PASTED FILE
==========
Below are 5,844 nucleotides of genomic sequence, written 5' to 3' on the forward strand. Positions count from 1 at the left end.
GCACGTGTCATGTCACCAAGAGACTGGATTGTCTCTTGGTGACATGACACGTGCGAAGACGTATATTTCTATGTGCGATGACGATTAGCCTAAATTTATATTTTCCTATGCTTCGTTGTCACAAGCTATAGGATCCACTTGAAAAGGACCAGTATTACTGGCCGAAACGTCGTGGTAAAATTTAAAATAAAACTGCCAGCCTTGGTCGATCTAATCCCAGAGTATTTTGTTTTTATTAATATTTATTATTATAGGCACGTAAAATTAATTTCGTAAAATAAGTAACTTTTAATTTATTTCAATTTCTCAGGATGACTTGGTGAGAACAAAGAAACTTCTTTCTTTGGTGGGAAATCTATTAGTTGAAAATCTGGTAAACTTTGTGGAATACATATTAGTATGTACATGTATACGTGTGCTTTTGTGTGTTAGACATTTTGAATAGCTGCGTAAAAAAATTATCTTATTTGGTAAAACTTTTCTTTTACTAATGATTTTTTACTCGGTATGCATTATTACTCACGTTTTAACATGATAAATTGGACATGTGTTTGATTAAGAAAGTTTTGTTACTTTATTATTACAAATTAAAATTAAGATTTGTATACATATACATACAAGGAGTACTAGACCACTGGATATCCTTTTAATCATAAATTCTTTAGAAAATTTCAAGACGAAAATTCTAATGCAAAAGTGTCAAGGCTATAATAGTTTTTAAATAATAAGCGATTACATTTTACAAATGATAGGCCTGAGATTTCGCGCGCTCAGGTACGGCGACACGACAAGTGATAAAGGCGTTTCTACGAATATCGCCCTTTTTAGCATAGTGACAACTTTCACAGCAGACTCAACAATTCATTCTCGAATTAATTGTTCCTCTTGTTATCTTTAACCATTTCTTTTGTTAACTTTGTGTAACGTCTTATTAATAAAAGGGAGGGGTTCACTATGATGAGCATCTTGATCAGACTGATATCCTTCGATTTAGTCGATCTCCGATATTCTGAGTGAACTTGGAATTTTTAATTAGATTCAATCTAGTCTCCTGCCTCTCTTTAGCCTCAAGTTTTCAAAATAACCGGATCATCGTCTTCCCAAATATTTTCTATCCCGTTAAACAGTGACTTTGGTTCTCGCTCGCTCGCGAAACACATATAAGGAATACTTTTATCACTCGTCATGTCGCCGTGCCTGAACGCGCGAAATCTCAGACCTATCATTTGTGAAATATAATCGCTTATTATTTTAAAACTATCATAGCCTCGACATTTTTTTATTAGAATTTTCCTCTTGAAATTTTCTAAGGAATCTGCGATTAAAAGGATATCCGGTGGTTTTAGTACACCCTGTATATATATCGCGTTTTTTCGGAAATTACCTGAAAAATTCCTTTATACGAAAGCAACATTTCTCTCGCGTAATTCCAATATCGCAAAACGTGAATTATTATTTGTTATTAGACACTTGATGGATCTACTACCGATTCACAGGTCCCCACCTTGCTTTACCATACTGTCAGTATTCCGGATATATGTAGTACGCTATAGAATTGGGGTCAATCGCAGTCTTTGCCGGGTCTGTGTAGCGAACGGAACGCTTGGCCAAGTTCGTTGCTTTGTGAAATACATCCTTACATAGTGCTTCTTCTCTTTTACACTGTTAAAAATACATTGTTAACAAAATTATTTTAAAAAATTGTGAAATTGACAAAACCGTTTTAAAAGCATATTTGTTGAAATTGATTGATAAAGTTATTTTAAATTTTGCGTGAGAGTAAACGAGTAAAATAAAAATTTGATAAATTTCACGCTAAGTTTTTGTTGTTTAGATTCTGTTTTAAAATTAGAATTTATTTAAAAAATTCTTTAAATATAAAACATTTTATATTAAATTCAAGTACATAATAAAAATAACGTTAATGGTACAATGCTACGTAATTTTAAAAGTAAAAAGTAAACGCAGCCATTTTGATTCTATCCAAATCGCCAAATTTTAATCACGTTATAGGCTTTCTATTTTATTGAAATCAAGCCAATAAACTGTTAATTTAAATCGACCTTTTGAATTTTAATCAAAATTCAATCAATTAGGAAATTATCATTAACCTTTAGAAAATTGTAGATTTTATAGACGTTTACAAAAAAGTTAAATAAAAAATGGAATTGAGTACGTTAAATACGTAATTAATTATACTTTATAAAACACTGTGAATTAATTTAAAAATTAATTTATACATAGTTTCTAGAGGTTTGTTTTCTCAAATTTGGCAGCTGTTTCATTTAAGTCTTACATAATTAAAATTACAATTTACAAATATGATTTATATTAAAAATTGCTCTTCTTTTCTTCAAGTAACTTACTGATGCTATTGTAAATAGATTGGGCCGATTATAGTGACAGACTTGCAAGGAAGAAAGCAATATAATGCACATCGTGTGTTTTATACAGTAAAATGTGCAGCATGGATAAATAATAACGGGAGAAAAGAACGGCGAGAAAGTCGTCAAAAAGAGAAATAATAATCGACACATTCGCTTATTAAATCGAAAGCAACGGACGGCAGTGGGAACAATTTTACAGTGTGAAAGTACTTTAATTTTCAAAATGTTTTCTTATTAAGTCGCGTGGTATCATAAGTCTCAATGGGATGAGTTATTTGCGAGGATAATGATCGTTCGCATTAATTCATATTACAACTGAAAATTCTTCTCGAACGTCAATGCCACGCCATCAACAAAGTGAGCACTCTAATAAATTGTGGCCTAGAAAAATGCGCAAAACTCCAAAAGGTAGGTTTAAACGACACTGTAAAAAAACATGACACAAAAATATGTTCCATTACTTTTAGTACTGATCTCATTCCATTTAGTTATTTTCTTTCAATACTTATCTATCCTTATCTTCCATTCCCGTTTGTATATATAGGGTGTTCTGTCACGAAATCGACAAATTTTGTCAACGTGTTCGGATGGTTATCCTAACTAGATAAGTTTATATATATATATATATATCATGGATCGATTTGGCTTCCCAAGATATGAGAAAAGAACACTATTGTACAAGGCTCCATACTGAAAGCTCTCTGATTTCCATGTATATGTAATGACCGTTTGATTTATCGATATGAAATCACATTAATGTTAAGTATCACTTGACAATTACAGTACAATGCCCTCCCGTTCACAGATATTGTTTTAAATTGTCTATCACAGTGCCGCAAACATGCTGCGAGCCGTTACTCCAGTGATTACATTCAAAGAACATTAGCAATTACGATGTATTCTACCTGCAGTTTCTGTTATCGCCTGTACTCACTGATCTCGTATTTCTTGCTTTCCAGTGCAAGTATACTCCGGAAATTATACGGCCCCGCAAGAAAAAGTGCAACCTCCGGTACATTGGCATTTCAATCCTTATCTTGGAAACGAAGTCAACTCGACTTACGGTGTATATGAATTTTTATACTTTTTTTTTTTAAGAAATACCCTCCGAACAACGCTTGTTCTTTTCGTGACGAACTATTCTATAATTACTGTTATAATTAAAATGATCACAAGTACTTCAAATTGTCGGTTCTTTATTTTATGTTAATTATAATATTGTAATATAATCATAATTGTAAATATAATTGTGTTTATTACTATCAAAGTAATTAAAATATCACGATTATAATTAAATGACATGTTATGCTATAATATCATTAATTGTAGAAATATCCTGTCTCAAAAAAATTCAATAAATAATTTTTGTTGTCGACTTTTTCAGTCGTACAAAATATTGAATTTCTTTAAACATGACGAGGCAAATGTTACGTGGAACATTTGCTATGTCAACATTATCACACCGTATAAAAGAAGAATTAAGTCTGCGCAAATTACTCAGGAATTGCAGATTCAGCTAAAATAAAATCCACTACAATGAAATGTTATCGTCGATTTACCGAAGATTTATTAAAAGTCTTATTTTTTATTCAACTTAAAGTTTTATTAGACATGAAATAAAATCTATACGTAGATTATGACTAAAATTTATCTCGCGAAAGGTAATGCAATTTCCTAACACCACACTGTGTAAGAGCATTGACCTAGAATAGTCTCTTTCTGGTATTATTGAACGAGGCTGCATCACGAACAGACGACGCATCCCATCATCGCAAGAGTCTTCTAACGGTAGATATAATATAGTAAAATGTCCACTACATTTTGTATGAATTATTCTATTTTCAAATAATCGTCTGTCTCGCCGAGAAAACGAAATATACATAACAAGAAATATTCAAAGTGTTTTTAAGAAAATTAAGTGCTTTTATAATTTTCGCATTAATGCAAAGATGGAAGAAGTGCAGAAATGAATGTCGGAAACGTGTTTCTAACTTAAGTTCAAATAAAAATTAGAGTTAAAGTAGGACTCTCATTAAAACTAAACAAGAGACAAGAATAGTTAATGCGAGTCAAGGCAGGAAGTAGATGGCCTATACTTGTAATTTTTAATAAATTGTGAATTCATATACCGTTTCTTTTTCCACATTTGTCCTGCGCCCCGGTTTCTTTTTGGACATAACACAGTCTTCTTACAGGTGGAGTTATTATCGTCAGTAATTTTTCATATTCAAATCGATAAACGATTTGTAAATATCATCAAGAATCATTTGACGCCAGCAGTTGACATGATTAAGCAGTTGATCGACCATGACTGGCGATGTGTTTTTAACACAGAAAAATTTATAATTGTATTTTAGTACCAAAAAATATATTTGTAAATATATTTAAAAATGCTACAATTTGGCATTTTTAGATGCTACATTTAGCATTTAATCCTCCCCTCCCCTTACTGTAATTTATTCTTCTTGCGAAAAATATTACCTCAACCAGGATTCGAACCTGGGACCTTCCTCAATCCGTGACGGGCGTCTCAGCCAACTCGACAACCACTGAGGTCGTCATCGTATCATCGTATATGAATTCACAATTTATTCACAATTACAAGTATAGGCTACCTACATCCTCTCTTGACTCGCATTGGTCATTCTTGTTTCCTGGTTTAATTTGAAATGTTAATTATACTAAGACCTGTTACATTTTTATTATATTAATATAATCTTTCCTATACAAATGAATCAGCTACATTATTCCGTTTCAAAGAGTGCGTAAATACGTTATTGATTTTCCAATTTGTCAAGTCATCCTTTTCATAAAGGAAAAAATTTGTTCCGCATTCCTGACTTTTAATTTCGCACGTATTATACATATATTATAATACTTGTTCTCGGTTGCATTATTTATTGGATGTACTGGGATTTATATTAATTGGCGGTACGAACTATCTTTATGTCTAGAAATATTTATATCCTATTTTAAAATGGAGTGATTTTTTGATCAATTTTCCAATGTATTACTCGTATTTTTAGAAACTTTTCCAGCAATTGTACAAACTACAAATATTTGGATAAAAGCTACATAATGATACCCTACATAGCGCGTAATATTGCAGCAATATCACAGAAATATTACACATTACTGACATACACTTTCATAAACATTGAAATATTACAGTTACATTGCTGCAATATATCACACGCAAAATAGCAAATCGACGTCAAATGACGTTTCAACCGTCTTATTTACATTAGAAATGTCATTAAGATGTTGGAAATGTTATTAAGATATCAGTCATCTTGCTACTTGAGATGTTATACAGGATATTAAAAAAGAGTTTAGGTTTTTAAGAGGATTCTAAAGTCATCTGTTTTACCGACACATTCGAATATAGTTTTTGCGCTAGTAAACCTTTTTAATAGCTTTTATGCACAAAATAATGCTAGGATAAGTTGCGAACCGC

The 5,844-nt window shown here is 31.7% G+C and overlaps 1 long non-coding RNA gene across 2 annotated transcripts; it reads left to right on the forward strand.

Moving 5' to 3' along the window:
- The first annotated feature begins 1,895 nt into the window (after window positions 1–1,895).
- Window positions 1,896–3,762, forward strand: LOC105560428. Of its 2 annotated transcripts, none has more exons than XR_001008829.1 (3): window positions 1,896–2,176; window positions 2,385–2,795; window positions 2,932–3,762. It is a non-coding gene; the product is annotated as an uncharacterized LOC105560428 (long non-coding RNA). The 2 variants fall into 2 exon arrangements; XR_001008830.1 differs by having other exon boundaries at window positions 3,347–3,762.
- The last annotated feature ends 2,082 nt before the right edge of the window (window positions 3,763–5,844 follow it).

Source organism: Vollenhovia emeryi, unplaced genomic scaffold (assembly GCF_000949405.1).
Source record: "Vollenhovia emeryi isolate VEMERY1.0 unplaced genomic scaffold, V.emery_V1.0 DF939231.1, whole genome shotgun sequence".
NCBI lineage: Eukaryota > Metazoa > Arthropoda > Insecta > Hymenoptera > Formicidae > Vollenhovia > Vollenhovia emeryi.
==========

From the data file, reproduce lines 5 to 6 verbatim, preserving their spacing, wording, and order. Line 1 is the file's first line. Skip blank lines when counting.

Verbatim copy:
- The first annotated feature begins 1,895 nt into the window (after window positions 1–1,895).
- Window positions 1,896–3,762, forward strand: LOC105560428. Of its 2 annotated transcripts, none has more exons than XR_001008829.1 (3): window positions 1,896–2,176; window positions 2,385–2,795; window positions 2,932–3,762. It is a non-coding gene; the product is annotated as an uncharacterized LOC105560428 (long non-coding RNA). The 2 variants fall into 2 exon arrangements; XR_001008830.1 differs by having other exon boundaries at window positions 3,347–3,762.